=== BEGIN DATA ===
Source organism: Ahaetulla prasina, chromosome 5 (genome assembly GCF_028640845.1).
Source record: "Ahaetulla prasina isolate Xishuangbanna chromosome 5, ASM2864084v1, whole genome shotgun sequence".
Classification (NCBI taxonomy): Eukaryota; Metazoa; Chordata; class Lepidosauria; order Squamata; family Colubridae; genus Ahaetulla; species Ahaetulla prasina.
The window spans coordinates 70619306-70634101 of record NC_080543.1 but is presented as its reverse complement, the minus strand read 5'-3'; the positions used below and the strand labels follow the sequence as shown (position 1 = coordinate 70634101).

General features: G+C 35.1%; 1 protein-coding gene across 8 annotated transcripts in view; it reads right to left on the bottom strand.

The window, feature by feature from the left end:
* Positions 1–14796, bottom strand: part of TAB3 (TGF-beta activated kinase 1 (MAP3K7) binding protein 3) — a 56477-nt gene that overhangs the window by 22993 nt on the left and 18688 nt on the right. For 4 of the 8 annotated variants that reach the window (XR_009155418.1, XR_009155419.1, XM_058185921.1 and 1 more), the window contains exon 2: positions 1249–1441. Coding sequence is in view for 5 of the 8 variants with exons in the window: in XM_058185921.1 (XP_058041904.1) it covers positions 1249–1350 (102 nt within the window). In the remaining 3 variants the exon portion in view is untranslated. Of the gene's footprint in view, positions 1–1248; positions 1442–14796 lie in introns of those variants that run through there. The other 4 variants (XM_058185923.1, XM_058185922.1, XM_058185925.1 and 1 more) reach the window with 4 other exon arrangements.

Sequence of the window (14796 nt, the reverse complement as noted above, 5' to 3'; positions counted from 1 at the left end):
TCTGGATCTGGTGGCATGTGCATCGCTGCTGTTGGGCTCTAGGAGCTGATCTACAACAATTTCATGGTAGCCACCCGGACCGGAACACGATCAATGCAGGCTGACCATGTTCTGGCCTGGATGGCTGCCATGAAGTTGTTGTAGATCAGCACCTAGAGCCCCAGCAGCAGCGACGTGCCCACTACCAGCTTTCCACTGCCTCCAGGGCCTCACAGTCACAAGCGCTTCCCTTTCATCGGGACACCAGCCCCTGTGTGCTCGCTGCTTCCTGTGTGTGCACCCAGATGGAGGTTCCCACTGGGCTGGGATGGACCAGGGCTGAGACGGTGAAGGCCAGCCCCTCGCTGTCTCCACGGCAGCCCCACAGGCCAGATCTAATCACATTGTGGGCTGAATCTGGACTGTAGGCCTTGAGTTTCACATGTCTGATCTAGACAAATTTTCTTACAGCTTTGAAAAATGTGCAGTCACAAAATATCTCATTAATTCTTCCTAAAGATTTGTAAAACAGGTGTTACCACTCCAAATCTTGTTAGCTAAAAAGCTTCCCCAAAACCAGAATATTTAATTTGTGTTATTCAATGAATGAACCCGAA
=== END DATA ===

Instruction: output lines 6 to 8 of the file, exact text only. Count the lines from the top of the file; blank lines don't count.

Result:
The window, feature by feature from the left end:
* Positions 1–14796, bottom strand: part of TAB3 (TGF-beta activated kinase 1 (MAP3K7) binding protein 3) — a 56477-nt gene that overhangs the window by 22993 nt on the left and 18688 nt on the right. For 4 of the 8 annotated variants that reach the window (XR_009155418.1, XR_009155419.1, XM_058185921.1 and 1 more), the window contains exon 2: positions 1249–1441. Coding sequence is in view for 5 of the 8 variants with exons in the window: in XM_058185921.1 (XP_058041904.1) it covers positions 1249–1350 (102 nt within the window). In the remaining 3 variants the exon portion in view is untranslated. Of the gene's footprint in view, positions 1–1248; positions 1442–14796 lie in introns of those variants that run through there. The other 4 variants (XM_058185923.1, XM_058185922.1, XM_058185925.1 and 1 more) reach the window with 4 other exon arrangements.

Sequence of the window (14796 nt, the reverse complement as noted above, 5' to 3'; positions counted from 1 at the left end):